Heart failure happens when the heart cannot pump enough blood and oxygen to support other organs in your body. Heart failure is a serious condition, but it does not mean that the heart has stopped beating.
Heart Failure in the United States
- About 5.7 million adults in the United States have heart failure.
- One in 9 deaths in 2009 included heart failure as contributing cause.
- About half of people who develop heart failure die within 5 years of diagnosis.
- Heart failure costs the nation an estimated $30.7 billion each year.3 This total includes the cost of health care services, medications to treat heart failure, and missed days of work.
Deaths from Heart Failure Vary by Geography
Heart failure is more common in some areas of the United States than in others. Below is a map showing the rate of death from heart failure by county during 2011–2013.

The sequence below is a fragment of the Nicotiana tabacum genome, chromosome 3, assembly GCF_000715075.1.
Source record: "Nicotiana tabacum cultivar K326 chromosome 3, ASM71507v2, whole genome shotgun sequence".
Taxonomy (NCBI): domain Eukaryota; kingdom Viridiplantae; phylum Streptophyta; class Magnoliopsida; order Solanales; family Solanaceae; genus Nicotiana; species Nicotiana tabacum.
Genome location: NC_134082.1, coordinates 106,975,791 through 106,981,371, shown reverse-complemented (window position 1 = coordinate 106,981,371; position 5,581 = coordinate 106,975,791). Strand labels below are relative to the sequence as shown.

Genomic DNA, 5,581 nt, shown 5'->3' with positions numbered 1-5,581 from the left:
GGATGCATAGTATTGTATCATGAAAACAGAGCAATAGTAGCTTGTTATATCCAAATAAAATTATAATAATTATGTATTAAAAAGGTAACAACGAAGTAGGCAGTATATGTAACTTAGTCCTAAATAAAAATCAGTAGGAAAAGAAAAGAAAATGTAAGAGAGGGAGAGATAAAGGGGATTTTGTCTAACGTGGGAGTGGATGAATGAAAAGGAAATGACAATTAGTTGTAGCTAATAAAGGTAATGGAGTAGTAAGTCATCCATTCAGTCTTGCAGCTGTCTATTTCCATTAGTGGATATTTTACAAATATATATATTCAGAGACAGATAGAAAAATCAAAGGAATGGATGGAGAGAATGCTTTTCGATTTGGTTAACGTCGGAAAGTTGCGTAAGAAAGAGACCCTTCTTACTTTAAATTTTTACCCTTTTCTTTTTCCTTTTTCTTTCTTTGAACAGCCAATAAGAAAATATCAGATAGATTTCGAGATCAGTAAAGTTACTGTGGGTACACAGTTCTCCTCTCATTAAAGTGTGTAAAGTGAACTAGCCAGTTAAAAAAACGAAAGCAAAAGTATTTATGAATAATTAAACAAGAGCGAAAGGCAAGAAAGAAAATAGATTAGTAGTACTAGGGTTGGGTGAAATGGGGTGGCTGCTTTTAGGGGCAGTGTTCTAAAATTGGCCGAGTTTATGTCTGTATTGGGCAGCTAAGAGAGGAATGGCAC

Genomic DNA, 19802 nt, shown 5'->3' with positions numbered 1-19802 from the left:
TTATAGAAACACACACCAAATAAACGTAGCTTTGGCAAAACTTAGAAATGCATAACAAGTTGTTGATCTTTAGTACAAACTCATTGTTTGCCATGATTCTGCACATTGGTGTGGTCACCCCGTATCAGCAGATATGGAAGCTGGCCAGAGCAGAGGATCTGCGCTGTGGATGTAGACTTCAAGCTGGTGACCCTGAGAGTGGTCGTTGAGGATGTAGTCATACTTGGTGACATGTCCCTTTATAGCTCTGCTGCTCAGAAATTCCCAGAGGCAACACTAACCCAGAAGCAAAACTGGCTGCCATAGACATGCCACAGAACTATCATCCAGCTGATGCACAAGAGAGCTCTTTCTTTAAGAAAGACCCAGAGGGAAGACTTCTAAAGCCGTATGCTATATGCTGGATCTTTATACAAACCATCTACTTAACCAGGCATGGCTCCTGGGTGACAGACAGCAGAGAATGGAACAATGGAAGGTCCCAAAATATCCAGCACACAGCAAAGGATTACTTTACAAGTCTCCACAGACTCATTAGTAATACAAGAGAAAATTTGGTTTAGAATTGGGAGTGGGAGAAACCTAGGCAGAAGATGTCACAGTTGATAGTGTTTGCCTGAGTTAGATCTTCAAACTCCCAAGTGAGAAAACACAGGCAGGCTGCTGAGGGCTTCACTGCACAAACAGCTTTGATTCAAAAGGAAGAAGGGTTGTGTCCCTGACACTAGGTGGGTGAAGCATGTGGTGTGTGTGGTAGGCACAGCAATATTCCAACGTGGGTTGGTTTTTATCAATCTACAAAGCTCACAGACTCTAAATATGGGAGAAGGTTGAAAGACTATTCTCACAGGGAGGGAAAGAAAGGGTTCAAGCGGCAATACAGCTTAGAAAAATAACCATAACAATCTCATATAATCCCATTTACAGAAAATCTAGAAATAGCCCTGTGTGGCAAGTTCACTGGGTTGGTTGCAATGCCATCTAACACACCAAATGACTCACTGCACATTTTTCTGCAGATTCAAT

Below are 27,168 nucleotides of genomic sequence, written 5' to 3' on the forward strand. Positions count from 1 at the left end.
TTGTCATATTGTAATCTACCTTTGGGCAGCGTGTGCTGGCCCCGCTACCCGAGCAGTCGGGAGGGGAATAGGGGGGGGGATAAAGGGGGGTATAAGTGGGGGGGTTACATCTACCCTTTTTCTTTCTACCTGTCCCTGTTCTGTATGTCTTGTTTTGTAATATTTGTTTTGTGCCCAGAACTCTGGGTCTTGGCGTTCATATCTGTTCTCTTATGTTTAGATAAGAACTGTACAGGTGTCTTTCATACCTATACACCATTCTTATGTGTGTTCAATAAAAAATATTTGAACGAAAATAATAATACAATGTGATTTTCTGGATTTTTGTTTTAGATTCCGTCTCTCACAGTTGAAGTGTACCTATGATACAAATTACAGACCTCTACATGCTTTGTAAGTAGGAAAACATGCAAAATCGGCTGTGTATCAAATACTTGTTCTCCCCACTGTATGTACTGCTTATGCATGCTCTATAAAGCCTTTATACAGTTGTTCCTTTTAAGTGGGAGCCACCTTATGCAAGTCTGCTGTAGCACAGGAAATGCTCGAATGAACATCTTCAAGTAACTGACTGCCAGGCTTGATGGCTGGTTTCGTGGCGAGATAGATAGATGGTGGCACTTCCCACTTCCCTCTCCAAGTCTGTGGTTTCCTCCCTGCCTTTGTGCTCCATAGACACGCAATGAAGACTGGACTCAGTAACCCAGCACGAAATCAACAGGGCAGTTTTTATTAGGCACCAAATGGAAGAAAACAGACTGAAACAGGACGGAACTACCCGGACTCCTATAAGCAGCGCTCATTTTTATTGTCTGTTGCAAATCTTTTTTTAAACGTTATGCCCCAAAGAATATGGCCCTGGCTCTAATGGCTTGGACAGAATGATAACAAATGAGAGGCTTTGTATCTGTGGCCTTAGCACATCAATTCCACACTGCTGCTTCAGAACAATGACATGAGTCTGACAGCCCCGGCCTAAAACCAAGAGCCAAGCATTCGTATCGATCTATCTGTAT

Risk Factors for Heart Failure
Diseases that damage your heart also increase your risk for heart failure. Some of these diseases include
- Coronary heart disease (the most common type of heart disease) and heart attacks.
- High blood pressure.
Signs and Symptoms of Heart Failure
Common symptoms of heart failure include:
- Shortness of breath during daily activities.
- Having trouble breathing when lying down.
- Weight gain with swelling in the feet, legs, ankles, or stomach.
- Generally feeling tired or weak.
Treating Heart Failure
Early diagnosis and treatment can improve quality and length of life for people who have heart failure. Treatment usually involves taking medications, reducing sodium in the diet, and getting daily physical activity. People with heart failure also track their symptoms each day so that they can discuss these symptoms with their health care team.